The Law Commission has proposed 40 changes to charity law and asked for views on a further 57 issues where it feels there may be a need for reform, in a consultation document released last week.
The Technical Issues in Charity Law a Consultation Paper, produced in consultation with organisations across the sector, offers proposals to increase, amend and scrap some Charity Commission powers across a number of legal issues, including: property cy-près, the regulation of land transactions, mergers and insolvency.
The paper also reviews the procedures by which charities governed by Royal Charter and by Act of Parliament amend their governing documents.
The report follows ongoing consultation work that the Law Commission has undertaken to remove “unnecessary administrative and financial burdens because of inefficient and unduly complex law.”
The paper calls for a simplification of the way in which charities can amend their governing documents as laid out in the Charities Act 2011. It also provisionally proposes that statutory charities and Royal Charter charities both be given the power to amend their governing documents without the need to apply for consent from either Parliament or the Privy Council respectively.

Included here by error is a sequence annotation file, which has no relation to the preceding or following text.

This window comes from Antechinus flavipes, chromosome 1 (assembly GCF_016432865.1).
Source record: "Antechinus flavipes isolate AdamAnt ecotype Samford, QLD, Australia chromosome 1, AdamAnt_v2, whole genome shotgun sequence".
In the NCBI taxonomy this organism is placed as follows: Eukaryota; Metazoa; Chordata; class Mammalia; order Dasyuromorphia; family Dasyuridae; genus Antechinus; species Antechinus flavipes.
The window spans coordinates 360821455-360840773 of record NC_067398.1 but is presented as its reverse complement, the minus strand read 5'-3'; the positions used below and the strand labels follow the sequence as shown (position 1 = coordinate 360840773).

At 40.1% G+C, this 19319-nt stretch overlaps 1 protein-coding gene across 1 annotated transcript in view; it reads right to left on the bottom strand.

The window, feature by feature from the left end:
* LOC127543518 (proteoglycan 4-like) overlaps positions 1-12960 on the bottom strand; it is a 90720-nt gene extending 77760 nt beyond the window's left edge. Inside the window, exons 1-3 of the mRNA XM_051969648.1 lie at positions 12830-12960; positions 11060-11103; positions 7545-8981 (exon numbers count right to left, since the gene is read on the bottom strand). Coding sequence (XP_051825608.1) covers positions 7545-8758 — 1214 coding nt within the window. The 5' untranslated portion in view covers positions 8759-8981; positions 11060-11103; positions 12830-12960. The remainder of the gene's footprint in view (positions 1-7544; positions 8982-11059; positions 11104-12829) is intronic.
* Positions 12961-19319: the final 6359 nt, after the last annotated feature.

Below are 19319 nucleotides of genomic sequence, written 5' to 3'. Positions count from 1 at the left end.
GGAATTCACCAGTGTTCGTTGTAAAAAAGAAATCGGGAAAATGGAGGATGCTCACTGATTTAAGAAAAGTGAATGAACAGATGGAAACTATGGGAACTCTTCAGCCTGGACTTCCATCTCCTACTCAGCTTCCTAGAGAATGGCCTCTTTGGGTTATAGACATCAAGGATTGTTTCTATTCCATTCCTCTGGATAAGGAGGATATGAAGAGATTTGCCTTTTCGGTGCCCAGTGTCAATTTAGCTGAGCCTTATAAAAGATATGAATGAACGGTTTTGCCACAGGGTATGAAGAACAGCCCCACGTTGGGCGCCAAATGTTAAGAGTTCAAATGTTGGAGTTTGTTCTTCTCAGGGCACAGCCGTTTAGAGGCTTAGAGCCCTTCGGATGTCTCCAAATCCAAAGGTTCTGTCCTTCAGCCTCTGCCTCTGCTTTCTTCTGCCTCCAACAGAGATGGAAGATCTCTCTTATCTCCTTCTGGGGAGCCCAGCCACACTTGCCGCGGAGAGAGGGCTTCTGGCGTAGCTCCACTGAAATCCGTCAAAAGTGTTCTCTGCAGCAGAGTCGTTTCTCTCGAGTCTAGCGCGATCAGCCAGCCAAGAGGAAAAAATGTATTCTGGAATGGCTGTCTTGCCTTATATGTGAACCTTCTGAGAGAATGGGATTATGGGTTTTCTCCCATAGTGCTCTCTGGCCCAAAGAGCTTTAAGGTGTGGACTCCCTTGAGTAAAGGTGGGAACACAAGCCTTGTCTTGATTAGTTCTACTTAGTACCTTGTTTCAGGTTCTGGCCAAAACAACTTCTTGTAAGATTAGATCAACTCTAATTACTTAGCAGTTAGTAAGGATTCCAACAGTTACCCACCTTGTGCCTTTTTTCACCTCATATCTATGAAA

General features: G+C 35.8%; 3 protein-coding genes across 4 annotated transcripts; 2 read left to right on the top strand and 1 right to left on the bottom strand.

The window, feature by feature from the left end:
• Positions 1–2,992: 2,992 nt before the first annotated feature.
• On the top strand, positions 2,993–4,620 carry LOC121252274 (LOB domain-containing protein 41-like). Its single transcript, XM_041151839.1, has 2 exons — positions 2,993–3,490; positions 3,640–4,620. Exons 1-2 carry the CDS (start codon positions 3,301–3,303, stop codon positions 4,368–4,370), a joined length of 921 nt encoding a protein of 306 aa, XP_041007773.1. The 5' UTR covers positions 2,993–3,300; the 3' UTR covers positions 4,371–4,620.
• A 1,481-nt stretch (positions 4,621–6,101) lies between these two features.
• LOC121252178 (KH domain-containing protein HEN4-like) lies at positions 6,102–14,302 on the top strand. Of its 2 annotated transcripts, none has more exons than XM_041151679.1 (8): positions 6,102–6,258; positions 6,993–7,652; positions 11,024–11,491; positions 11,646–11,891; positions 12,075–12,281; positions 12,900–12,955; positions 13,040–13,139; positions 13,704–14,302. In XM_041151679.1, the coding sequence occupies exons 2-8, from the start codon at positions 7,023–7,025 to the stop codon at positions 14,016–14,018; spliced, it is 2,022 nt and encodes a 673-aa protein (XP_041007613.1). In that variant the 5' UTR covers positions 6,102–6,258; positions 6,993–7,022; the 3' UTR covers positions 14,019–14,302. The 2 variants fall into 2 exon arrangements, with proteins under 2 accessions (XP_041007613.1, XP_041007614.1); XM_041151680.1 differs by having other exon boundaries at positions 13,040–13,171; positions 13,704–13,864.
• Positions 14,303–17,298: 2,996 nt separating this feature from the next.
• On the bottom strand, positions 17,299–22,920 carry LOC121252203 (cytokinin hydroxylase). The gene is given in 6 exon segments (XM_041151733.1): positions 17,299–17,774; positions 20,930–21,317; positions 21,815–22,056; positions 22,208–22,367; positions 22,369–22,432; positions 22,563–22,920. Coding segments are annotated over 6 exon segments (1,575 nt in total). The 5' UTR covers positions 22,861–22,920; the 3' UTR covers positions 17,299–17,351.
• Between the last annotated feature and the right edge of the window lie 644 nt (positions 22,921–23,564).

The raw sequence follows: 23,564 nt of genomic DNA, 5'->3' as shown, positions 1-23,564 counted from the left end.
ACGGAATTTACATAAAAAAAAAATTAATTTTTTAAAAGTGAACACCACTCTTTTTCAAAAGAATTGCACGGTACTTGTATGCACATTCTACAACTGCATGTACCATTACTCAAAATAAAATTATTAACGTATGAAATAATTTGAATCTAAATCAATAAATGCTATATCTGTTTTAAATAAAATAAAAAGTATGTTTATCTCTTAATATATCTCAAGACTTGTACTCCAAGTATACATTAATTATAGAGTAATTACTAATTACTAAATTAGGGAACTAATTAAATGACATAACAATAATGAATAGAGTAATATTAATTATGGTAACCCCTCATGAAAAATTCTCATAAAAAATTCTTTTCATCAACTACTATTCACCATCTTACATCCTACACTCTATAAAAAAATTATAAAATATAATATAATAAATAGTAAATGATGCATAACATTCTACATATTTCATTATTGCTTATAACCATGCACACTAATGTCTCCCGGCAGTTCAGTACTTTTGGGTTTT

The Charity Commission issued a statement on Friday, welcoming the consultation and commending the paper for “its focus on making things simpler for charities.”
The short statement said that, having been a part of the consultation process with the Law Commission, a formal response would be forthcoming.
The consultation closes on 3 July.